All total it took about 5 hours to drive across the salt flats. That did not include a lunch stop at Fish Island.   I have never seen anything like it. The salt flats were amazing.

There were six passengers, a driver, his wife the cook and their child.


The first night we stayed in a hotel made of salt just on the other side of the salt flats. It was a unique experience. Electricity was provided from 7-9 pm.  We paid 5 Bolivians each, for the propane gas we used to have a hot shower.


In Uyuni city I had told the travel agent that I was a vegetarian and she assured me that there would be vegetarian food.  Our first dinner had meat and it included a vegetable soup…. that was floating with grease from the meat. ..seasoning !   I did not eat it. I just had rice.

The second day we climbed high in altitude and travelled through the desert. Volcanoes on the horizon accented the skyline. We stopped in a tiny town.  There was nothing there except for small store selling coke, cookies, candy and charging 3 Bolivians to use the bathroom.  As we left the town an old woman was herding her lamas across the road.


Throughout the day we climbed higher and higher. Everybody in our old Toyota jeep has some degree of altitude sickness. I had a constant, but mild headache and slight nausea.  The highest point we reached that was printed on a signboard was 14,030 ft (4,278 meters).  I am sure that we got a bit higher than that.

The desert was a fantastic sight. Very desolated and beautiful.  Occasionally we saw an animal that resembled a Lama but we were told it was a Vicuna. I saw only the scantest amount of vegetation that could possible be a food source for these creatures. And no water.  Yet, the Vicunas survived in this beautiful and harsh land.

The second night we stayed in a larger kind of youth hostal. There were no less than 10 Toyota jeeps parked in front of the hostal.  That night one of the cooks we grilling LAMA meat.  I was not in the best of conditions to start with but the smell of lama was too much. I had to go outside because I was gagging.  Soon Jeong made me some Korean Ramen for dinner that night. I ate in the room because the smell of lama filled the dining hall.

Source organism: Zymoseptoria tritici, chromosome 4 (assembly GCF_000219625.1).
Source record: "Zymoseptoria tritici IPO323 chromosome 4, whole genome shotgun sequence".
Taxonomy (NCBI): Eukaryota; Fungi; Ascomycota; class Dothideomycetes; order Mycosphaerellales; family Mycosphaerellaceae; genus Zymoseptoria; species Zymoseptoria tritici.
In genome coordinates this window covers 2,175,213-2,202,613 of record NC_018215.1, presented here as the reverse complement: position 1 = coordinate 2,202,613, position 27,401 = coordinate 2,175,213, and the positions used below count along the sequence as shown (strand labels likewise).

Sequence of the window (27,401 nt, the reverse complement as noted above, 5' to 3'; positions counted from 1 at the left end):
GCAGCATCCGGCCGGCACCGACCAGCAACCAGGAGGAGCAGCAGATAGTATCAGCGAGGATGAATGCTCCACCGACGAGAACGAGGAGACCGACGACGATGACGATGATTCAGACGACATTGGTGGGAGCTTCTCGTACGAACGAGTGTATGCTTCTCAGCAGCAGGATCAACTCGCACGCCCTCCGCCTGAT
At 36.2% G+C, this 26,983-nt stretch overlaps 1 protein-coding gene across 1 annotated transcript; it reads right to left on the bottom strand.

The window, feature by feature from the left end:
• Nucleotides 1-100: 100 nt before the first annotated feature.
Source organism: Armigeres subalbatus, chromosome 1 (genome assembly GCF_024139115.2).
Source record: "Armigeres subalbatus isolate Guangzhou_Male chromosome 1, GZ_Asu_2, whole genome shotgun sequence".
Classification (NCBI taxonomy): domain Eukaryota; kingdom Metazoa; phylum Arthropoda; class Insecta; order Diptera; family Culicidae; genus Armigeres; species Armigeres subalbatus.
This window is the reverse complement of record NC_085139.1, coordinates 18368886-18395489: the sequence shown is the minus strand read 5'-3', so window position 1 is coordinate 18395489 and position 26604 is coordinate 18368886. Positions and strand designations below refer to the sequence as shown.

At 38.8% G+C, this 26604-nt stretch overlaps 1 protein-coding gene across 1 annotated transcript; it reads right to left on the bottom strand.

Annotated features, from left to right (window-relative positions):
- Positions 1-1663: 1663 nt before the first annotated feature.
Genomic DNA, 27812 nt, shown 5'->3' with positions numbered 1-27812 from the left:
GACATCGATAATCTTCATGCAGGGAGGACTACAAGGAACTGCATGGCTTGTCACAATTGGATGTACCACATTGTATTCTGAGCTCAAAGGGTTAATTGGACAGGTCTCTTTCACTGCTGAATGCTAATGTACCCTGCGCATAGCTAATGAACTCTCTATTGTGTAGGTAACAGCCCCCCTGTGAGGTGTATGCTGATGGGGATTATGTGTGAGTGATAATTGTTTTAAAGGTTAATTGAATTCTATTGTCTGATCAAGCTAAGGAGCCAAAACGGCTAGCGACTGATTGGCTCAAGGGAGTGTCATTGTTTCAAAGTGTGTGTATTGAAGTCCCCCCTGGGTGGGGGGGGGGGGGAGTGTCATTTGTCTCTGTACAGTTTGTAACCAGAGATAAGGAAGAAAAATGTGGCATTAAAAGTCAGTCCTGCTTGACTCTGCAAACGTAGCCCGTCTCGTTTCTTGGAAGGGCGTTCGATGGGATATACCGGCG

On our last day we got up at 4 am so we could see the sunrise at the geysers. I have been around a bit and I have been to Yellowstone National Park, were 20% of the worlds geyers are. And what we saw were just fumor holes (essentially steam vents) and mud pots (bubbling hot springs with lots of mud in them).   Altitude and early morning made it freezing cold.  It was a pretty sight with all the steam rising as the sun came up.

Crossing the boarder from Bolivia to Chile was something akin to a  lunar outpost.  Nothing, nothing and more nothing. In the middle of this a small cement gray building.  One rusted sign saying Republica de Chile and another a few yards in front of that saying, Bolivia .


Technically, US citizens have to pay $180 dollars to enter Chile.  But not out here.

We changed from our jeep into a nice new 18 passenger Mercedes van.  Exactly at the boarder, the two drivers switched. I expect one was a Bolivian national and the other was Chilean.

For 3 days we had been travelling on dirt roads or no roads at all, just desert.  Within 500 ft of crossing the Chilean boarder… we were zooming along on a nice paved road.  This was refreshing and it hinted at the economic difference between Bolivia and Chile.


Uyuni Salt Flats?   An incredible piece of earth and well worth the time and effort to see it.